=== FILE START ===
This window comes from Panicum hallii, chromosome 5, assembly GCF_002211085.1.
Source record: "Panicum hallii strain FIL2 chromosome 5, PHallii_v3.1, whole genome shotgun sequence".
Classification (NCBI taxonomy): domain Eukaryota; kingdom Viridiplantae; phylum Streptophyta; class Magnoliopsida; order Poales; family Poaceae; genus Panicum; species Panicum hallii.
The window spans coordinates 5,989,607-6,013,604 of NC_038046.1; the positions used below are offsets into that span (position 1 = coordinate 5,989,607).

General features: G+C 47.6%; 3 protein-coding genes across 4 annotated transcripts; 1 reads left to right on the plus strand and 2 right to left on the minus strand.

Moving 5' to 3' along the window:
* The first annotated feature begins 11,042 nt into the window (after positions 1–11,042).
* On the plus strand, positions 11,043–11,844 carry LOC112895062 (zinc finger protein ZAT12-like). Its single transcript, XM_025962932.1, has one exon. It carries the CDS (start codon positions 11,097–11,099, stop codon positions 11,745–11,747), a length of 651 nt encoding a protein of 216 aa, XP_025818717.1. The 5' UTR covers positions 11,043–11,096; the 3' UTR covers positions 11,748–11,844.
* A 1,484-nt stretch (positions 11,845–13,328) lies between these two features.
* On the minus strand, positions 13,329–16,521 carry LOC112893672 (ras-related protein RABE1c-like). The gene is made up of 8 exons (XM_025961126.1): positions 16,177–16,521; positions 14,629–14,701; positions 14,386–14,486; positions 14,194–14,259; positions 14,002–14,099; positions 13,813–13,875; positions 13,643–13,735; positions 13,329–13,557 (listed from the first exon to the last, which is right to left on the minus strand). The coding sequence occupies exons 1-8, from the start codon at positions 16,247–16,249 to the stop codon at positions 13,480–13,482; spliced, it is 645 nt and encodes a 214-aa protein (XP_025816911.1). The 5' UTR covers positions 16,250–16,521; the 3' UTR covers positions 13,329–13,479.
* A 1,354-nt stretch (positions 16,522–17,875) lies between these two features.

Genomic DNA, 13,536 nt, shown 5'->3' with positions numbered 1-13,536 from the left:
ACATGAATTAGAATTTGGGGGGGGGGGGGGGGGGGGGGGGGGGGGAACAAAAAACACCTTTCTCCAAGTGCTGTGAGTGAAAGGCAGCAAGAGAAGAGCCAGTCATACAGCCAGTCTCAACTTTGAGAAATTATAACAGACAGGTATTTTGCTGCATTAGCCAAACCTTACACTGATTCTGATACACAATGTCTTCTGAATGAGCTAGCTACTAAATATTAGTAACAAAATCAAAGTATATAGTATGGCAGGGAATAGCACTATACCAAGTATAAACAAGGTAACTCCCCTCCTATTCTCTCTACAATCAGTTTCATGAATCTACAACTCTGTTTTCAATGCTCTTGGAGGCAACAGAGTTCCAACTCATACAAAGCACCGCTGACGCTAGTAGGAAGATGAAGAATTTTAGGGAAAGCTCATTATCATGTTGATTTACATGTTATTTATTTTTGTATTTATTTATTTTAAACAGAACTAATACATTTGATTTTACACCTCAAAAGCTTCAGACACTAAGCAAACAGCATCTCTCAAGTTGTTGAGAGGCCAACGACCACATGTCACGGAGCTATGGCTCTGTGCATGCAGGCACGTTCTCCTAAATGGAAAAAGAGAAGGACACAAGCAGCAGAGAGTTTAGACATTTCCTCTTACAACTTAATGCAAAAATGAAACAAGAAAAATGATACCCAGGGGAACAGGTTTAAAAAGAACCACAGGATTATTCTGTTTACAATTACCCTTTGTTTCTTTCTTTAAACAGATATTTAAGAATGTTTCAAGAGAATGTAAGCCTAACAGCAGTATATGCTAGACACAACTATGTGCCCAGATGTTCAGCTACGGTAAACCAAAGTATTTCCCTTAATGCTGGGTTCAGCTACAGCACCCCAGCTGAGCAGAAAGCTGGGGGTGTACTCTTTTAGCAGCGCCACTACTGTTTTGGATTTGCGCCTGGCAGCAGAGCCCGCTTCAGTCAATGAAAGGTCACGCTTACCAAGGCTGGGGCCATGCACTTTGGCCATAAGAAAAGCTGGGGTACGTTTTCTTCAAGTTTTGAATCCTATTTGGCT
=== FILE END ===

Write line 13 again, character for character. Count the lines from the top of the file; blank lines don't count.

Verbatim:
ACATGAATTAGAATTTGGGGGGGGGGGGGGGGGGGGGGGGGGGGGAACAAAAAACACCTTTCTCCAAGTGCTGTGAGTGAAAGGCAGCAAGAGAAGAGCCAGTCATACAGCCAGTCTCAACTTTGAGAAATTATAACAGACAGGTATTTTGCTGCATTAGCCAAACCTTACACTGATTCTGATACACAATGTCTTCTGAATGAGCTAGCTACTAAATATTAGTAACAAAATCAAAGTATATAGTATGGCAGGGAATAGCACTATACCAAGTATAAACAAGGTAACTCCCCTCCTATTCTCTCTACAATCAGTTTCATGAATCTACAACTCTGTTTTCAATGCTCTTGGAGGCAACAGAGTTCCAACTCATACAAAGCACCGCTGACGCTAGTAGGAAGATGAAGAATTTTAGGGAAAGCTCATTATCATGTTGATTTACATGTTATTTATTTTTGTATTTATTTATTTTAAACAGAACTAATACATTTGATTTTACACCTCAAAAGCTTCAGACACTAAGCAAACAGCATCTCTCAAGTTGTTGAGAGGCCAACGACCACATGTCACGGAGCTATGGCTCTGTGCATGCAGGCACGTTCTCCTAAATGGAAAAAGAGAAGGACACAAGCAGCAGAGAGTTTAGACATTTCCTCTTACAACTTAATGCAAAAATGAAACAAGAAAAATGATACCCAGGGGAACAGGTTTAAAAAGAACCACAGGATTATTCTGTTTACAATTACCCTTTGTTTCTTTCTTTAAACAGATATTTAAGAATGTTTCAAGAGAATGTAAGCCTAACAGCAGTATATGCTAGACACAACTATGTGCCCAGATGTTCAGCTACGGTAAACCAAAGTATTTCCCTTAATGCTGGGTTCAGCTACAGCACCCCAGCTGAGCAGAAAGCTGGGGGTGTACTCTTTTAGCAGCGCCACTACTGTTTTGGATTTGCGCCTGGCAGCAGAGCCCGCTTCAGTCAATGAAAGGTCACGCTTACCAAGGCTGGGGCCATGCACTTTGGCCATAAGAAAAGCTGGGGTACGTTTTCTTCAAGTTTTGAATCCTATTTGGCT